HOUSTON, Texas -- A little girl's family wants another hospital to take care of their 6-month-old child whom they say experienced a life-changing error while in the care of Children's Memorial Hermann.
Milagro Torres' family went public with their grief and frustration on Friday, airing grievances they had against the Texas hospital four months after a minor surgical procedure resulted in the child suffering brain damage.
They were buoyed by Houston attorneys Tony Buzbee and Jeff Badders, whom they retained, during a news conference explaining what happened to little Milagro.
According to the family, Milgaro's mother left the child with the hospital to have two veins near her heart separated, a procedure described as simple and routine.
But the hospital called the mother back to inform her of a mistake. The family said the hospital admitted to giving the little girl the wrong medication.
"Because of the sodium bag they put into her, she has brain damage and that she's going to be in a wheelchair. She's always going to need medication for the rest of her life," Olga Torres, Milagro's sister, said through tears. "That mistake almost killed my sister."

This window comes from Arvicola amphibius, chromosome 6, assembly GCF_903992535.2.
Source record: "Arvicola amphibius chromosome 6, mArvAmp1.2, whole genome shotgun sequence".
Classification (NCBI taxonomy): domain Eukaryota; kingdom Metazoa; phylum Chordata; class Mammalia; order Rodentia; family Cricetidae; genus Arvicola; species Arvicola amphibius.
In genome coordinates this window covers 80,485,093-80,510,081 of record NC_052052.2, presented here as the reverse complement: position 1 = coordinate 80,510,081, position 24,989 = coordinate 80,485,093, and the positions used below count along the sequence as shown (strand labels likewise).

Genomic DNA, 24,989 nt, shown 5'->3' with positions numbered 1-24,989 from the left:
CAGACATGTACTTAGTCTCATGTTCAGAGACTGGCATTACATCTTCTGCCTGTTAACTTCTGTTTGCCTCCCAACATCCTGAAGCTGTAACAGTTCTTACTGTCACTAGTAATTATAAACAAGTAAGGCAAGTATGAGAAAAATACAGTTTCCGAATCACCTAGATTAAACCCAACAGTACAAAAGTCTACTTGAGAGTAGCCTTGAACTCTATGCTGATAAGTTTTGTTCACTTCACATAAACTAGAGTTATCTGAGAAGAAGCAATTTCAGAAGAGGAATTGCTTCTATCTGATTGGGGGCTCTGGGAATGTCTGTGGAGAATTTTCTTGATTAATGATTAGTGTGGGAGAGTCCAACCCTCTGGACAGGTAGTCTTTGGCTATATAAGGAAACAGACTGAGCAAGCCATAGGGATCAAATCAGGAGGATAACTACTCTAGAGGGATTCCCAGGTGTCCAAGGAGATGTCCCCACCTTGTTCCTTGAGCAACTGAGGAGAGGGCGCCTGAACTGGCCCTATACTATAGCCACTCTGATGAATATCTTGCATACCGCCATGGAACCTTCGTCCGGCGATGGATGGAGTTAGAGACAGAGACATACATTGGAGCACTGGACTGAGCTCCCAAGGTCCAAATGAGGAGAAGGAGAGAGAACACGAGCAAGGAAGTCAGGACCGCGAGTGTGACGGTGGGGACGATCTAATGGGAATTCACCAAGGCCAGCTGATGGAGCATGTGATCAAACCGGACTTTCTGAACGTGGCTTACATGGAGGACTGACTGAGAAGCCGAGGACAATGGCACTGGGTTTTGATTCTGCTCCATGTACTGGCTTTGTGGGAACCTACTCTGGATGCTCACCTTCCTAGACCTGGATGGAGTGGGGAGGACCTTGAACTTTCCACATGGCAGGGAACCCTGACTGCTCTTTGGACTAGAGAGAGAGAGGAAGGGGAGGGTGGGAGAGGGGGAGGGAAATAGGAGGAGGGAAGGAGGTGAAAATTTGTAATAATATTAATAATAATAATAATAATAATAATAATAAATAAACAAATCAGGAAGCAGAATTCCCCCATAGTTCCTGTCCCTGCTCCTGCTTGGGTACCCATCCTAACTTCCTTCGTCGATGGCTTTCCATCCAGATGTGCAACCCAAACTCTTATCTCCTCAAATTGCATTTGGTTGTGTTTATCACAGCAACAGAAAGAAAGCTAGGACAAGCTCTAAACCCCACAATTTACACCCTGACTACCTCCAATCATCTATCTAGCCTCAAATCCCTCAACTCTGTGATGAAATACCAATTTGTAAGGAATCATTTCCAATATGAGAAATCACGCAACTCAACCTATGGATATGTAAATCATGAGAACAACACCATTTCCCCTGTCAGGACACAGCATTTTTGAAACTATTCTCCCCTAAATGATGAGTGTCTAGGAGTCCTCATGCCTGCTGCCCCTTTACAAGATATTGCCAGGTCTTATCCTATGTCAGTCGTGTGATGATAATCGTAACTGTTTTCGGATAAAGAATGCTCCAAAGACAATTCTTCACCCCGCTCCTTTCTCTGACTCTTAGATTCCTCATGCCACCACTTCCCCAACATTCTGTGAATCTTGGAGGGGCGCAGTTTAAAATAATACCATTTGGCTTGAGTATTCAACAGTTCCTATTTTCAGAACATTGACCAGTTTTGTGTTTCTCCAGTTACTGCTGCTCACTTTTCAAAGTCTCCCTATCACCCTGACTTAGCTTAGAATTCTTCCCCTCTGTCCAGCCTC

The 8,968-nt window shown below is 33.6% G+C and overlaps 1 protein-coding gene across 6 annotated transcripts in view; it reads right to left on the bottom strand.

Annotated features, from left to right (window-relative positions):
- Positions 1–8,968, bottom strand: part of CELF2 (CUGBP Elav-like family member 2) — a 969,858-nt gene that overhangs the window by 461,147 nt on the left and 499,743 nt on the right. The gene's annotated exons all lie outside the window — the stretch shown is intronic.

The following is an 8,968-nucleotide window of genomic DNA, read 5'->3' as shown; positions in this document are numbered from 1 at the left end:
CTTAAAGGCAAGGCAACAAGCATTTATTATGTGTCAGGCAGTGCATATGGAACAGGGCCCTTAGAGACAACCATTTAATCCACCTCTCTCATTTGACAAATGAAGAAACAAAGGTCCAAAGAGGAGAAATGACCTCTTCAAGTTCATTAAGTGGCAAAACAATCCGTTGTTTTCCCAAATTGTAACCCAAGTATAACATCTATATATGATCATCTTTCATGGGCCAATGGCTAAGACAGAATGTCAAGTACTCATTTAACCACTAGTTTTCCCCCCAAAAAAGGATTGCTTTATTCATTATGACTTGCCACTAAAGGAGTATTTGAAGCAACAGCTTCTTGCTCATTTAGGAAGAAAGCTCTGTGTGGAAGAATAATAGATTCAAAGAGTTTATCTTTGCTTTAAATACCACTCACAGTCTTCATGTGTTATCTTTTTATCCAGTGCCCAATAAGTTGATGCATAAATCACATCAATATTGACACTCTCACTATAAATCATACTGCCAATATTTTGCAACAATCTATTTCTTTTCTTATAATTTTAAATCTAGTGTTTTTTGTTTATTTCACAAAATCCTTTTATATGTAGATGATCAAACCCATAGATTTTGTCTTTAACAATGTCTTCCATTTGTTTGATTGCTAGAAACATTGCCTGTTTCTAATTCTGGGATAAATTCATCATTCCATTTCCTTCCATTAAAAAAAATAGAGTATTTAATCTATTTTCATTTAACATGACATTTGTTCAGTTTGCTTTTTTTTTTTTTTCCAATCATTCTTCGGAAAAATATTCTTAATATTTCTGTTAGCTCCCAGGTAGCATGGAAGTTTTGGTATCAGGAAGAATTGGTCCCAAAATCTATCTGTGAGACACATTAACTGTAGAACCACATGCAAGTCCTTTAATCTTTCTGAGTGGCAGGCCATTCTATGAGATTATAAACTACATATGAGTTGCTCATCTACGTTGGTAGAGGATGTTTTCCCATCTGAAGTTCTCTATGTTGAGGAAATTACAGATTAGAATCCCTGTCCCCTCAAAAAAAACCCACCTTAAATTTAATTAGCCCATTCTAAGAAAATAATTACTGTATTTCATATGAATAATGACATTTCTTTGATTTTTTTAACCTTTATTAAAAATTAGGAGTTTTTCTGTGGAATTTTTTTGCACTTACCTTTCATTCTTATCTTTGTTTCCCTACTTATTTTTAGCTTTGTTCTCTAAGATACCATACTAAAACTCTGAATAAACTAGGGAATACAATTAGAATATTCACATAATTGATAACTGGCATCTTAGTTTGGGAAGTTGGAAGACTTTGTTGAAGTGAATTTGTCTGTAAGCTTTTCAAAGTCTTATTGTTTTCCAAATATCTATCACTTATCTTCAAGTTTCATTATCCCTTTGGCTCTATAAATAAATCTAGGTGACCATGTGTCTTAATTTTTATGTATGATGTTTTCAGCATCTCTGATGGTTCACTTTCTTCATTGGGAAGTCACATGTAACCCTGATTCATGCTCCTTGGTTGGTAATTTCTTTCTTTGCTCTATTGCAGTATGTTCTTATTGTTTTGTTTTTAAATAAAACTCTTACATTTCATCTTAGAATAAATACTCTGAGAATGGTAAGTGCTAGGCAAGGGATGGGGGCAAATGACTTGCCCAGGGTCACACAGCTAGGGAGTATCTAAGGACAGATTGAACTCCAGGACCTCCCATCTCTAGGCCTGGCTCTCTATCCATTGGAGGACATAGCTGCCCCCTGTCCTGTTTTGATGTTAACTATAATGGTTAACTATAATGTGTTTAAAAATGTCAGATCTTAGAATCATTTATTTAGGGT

Since the surgery four months ago, the infant has been responsive. Memorial Hermann has been keeping the family updated on her condition, but the family is taking issue with what they say is pressure by hospital administrators.
Her family says Memorial Hermann is asking them for permission to let her die naturally.
"Despite the fact that she responds to her mother's touch, the administration began to pressure (Milagro's mom) Maria to stop medical care and let nature run its course and let her child die," Buzbee said.
In a statement to ABC13, the hospital said, "Federal privacy laws prohibit us from commenting on specific patients or the details of their care, but we would like to emphasize that the delivery of safe, high-quality and compassionate care for all of our patients is our top priority."
Milagro's mother doesn't feel comfortable having her baby there and is asking for the public's help.
"Let's reach out to Hermann Hospital and say, 'Find this child another hospital where she can be transferred, to where she can be safe and have a shot at living,'" Badders said.
For now, the family is fighting through their pain while hoping for a miracle.
"This just hurts me so much because my sister was perfectly fine," Olga Torres said.